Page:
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Tea bag sent as protest to Congressman paralyzes office in fear

The revolt of the tax payers. Imagine the havoc if we sent them all CFLs!

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Here’s one of the “greater good” we have a moral obligation to care for

Rapist of six-year-old boy, on probation for attempted rape of 7 -year-old boy, gets life sentence – eligible for parole in 15 years.

NEW BEDFORD, Mass. (AP) — A man who raped a 6-year-old boy in a public library, while on probation for an attempted rape, was sentenced Thursday to life in prison.

Corey Deen Saunders pleaded guilty in February to the January 2008 rape of the boy at the New Bedford Public Library.

Prosecutors said Saunders lured the boy into a reading room at the library while the victim’s mother worked on a computer only a few feet away. At the time of the attack, Saunders was a convicted sex offender who was on probation after serving four years in prison for the attempted rape of a 7-year-old boy.

The Bristol District Attorney’s office sought a life sentence for Saunders in part because of the ages of the victims in both cases.

Saunders, 27, will be eligible for parole after 15 years. He was also sentenced to lifetime probation.

Saunders was released from prison in December 2006, despite objections from prosecutors and three psychologists who said he was too dangerous to be let out. He is a Level 3 sex offender, a designation given to those believed most likely to re-offend.

The case reignited debate over a civil commitment law that allows prosecutors to request that sexual offenders be locked up indefinitely after completing their prison terms.

Prosecutors sought to have Saunders committed after he served his term. But a judge rejected the request, citing Saunders’ history of being sexually abused as a child and his lack of sexual crimes while in prison.

Well gee, he was on his best behavior for 13 months after his release – that should count for something.

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Well damn – jury finds in Ward Churchill’s favor

The Colorado jury hearing Ward “Little Eichmans” Churchill’s suit against CU for firing him has determined that he was terminated for political reasons. The man was a plagiarist, a seller of forged art work, and an academic fraud who suckled at the governmental teat for decades because of his fales claim to be an Indian and hence entitled to special consideration for his slipshod work. He should have been horsewhipped, not fired, but there you go. The jury did award this charlatan just $1 in damages, though, so they must have found him as repellent as I do. Still, too bad.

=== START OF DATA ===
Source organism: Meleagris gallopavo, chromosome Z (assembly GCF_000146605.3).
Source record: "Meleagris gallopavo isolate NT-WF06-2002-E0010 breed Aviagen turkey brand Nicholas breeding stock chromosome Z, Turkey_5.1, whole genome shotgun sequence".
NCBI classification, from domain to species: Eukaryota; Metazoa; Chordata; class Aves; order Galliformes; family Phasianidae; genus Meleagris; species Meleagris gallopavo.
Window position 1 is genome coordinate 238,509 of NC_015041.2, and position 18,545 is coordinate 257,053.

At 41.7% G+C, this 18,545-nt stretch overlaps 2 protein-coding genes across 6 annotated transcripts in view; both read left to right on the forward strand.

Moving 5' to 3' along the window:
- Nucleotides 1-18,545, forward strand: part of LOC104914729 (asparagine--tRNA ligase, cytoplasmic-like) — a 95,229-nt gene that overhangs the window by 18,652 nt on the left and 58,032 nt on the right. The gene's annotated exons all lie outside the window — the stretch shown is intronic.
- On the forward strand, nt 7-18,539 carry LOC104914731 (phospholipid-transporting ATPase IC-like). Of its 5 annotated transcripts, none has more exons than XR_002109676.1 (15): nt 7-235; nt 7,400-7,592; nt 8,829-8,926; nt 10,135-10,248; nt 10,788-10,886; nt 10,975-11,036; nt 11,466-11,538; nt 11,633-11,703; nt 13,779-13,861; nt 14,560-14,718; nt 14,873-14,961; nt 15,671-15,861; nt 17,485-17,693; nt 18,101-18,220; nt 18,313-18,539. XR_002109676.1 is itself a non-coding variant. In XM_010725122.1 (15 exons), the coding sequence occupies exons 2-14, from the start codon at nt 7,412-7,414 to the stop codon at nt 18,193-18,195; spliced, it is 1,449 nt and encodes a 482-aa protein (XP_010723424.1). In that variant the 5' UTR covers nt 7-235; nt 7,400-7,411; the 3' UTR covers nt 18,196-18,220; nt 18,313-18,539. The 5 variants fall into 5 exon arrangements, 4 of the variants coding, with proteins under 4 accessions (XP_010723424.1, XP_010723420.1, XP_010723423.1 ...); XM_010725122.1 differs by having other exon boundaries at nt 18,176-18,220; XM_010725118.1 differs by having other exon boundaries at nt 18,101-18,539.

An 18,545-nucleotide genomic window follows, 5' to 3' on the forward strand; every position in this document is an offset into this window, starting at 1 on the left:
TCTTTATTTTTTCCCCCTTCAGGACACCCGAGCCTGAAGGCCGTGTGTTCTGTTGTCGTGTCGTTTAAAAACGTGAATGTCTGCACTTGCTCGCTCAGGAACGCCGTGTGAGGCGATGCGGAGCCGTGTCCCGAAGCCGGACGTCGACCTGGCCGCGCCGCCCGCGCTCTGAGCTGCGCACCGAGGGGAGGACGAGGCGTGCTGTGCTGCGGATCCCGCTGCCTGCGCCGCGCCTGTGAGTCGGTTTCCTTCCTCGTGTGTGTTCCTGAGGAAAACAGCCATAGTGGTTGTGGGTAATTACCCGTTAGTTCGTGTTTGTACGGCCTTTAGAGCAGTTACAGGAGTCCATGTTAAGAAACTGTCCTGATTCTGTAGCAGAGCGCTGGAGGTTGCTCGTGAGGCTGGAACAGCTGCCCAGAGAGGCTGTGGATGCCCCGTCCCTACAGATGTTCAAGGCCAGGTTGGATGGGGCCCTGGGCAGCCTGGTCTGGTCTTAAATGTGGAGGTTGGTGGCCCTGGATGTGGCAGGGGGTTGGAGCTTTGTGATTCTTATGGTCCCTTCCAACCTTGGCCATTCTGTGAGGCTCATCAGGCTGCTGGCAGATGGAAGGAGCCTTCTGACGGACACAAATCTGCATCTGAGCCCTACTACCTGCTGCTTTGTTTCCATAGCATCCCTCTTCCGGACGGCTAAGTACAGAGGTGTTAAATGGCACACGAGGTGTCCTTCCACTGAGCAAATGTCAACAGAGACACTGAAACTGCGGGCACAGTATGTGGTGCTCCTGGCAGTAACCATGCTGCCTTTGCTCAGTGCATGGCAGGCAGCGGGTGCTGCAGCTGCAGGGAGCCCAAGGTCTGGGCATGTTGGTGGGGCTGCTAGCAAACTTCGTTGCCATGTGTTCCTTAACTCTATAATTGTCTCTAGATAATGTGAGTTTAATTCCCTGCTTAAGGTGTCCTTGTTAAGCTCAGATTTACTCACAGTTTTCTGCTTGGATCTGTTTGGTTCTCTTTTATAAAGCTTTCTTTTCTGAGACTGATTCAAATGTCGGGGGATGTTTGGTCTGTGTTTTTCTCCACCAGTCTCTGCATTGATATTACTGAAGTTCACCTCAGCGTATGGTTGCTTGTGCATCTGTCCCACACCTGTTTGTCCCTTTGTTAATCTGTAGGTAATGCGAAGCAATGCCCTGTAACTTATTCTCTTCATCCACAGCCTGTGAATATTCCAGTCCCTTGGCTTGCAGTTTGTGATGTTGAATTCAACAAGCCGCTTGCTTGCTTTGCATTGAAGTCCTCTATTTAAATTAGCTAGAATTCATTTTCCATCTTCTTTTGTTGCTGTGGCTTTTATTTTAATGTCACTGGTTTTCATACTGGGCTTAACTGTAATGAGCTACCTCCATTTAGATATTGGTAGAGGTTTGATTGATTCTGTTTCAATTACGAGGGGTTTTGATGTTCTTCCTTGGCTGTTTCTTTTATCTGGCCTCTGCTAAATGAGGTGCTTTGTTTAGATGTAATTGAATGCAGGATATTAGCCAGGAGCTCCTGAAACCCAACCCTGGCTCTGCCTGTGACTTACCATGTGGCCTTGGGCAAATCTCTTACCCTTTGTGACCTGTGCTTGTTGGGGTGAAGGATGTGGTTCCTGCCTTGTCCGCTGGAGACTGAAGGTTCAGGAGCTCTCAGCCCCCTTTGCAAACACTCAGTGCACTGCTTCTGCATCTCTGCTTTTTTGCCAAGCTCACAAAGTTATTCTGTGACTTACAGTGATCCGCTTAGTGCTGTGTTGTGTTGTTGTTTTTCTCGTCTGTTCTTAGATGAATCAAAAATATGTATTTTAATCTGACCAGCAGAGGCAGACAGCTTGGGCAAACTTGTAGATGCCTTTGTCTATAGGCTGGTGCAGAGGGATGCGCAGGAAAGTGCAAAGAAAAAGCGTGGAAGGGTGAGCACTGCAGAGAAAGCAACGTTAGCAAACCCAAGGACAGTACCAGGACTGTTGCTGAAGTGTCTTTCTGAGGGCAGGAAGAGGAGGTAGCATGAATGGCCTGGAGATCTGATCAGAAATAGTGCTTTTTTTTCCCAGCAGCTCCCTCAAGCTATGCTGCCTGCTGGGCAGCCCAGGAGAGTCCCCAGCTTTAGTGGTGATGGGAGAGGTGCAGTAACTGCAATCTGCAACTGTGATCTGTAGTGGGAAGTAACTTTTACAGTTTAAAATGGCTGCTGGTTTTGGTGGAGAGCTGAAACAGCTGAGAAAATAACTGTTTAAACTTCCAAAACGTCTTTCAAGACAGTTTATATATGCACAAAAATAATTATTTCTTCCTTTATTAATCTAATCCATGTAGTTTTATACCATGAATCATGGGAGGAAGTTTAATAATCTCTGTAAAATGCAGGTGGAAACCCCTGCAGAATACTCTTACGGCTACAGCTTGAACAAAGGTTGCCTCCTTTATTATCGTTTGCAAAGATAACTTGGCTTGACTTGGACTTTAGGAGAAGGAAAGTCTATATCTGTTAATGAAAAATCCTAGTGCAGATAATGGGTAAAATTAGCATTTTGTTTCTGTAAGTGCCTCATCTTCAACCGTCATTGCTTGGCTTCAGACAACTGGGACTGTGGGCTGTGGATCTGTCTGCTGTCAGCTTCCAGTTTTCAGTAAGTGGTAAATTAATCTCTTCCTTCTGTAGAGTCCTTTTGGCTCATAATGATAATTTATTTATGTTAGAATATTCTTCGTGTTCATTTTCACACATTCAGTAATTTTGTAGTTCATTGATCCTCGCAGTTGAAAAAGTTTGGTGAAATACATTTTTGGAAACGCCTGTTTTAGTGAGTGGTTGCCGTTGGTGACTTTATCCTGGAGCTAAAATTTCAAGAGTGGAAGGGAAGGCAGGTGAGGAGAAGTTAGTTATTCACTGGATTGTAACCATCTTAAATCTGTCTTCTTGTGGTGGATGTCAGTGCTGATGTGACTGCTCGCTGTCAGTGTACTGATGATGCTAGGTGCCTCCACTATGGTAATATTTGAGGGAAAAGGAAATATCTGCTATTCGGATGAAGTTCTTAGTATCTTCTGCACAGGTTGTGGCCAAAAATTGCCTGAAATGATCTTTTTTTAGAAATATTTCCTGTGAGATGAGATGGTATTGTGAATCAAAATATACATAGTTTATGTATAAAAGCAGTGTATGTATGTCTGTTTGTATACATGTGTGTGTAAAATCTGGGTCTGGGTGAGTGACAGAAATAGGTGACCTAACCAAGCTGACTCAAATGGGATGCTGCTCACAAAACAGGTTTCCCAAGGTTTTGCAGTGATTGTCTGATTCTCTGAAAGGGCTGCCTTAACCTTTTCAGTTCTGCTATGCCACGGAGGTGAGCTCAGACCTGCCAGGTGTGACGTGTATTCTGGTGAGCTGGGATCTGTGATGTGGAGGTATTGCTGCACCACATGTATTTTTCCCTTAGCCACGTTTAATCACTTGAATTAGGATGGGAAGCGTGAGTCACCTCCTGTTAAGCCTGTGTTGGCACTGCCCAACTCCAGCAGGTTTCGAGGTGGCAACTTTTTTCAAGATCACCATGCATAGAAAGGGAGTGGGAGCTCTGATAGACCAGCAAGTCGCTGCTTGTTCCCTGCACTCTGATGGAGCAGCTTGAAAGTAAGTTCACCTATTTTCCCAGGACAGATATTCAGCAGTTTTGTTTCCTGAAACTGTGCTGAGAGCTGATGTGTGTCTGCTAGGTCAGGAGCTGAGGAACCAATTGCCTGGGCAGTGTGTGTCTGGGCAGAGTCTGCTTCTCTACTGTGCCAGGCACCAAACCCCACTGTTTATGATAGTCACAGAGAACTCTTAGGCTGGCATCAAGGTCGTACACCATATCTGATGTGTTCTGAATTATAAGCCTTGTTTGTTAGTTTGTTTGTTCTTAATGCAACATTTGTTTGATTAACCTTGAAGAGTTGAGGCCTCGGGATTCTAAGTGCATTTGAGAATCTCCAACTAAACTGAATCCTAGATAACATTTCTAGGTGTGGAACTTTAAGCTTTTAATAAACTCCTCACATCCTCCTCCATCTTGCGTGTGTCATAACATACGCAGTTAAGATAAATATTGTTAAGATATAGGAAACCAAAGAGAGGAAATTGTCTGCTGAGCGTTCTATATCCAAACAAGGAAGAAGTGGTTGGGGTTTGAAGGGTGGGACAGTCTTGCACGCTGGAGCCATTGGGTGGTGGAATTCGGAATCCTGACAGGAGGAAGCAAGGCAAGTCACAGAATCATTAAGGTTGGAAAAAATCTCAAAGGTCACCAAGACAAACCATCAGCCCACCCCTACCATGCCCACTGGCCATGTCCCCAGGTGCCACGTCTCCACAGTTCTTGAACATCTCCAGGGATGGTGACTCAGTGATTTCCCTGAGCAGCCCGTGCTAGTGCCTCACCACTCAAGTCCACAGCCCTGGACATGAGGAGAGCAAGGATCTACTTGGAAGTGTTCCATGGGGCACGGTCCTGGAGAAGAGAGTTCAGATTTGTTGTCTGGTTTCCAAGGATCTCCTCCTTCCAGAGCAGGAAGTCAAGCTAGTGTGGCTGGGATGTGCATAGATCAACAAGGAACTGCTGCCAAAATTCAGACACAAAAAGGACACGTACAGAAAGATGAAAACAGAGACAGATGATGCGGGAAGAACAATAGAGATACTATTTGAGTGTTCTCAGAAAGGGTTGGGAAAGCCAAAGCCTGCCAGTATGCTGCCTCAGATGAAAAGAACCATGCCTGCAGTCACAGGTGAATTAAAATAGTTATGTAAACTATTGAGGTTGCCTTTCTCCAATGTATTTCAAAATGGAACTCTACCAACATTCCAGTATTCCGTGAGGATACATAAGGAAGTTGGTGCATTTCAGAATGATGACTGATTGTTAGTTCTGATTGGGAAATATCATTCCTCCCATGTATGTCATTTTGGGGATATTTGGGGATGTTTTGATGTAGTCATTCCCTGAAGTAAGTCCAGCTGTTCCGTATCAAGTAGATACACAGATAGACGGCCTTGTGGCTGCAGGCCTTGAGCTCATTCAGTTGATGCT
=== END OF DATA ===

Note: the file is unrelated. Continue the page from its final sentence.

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Channeling Bernie

A reader sent me this link to Bernie Madoff’s Blog from Prison.  The poor guy’s pining away, waiting for Walt to join him. Just think, if they end up in Connecticut, they can marry!


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Our next senator at work

Overlawyered.com reports on an NPR story debunking the phthalates plastics ban

Although most coverage of the CPSIA debacle (this site’s included) has focused on the lead rules, the phthalates ban (phthalates are an ingredient often used to make plastic soft and bendable) is also extraordinarily burdensome, for a number of reasons: 1) as readers may recall, a successful lawsuit by the Natural Resources Defense Council and others forced the last-minute retroactive banning of already-existing playthings and child care items, costing business billions in inventory and other losses; 2) vast numbers of vintage dolls, board gamesand other existing playthings are noncompliant, which means they cannot legally be resold even at garage sales, let alone thrift or consignment shops, and are marked for landfills instead; 3) obligatory lab testing to prove the non-presence of phthalates in newly made items is even more expensive than testing to prove the non-presence of lead.

Earlier coverage: Feb. 6(NRDC and allies win court case on retroactivity); Feb. 7 (various points, including Connecticut Attorney General Richard Blumenthal’s vow that his office will “take whatever steps are necessary[emphasis added] to ensure this phthalate ban is enforced”)

Frankly, I could care less about infant toys – what really gets me hetted up is that the ban caused the disappearance from the market of Nalgene water bottles, the best backpacking invention since the Kelty pack. Until Nalgene, hikers were forced to choose between crappy polyethylene bottles that imparted a stench of plastic to every mouthful or a heavy metal container. We’re back to that now, for no good reason. And in case you’re not a hiker, you might want to thank Blumenthal for his efforts for another reason: IV bags, that replaced glass and were stronger, cheaper and lighter, contain phthalates – so they’re gone too. But again, if it saves the life of one polar bear,….